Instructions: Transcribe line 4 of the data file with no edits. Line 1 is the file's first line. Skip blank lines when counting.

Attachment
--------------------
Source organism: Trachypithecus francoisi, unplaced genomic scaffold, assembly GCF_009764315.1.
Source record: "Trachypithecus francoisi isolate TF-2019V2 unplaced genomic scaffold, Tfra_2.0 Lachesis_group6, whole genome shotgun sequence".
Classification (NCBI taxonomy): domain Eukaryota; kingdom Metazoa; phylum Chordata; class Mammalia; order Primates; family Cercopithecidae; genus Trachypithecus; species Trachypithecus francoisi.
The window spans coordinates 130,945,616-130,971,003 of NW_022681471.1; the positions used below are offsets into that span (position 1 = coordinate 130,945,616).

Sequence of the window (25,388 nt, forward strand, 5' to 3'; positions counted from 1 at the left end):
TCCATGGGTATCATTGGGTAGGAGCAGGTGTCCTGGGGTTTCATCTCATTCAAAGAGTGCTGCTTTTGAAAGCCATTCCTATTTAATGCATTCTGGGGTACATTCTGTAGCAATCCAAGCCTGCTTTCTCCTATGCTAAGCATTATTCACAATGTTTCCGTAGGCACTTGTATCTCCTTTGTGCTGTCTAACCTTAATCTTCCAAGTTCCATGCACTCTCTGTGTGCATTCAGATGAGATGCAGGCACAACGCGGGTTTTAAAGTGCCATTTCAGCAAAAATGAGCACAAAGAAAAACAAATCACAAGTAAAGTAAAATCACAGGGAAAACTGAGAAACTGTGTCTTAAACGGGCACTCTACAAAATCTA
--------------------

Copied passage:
The window spans coordinates 130,945,616-130,971,003 of NW_022681471.1; the positions used below are offsets into that span (position 1 = coordinate 130,945,616).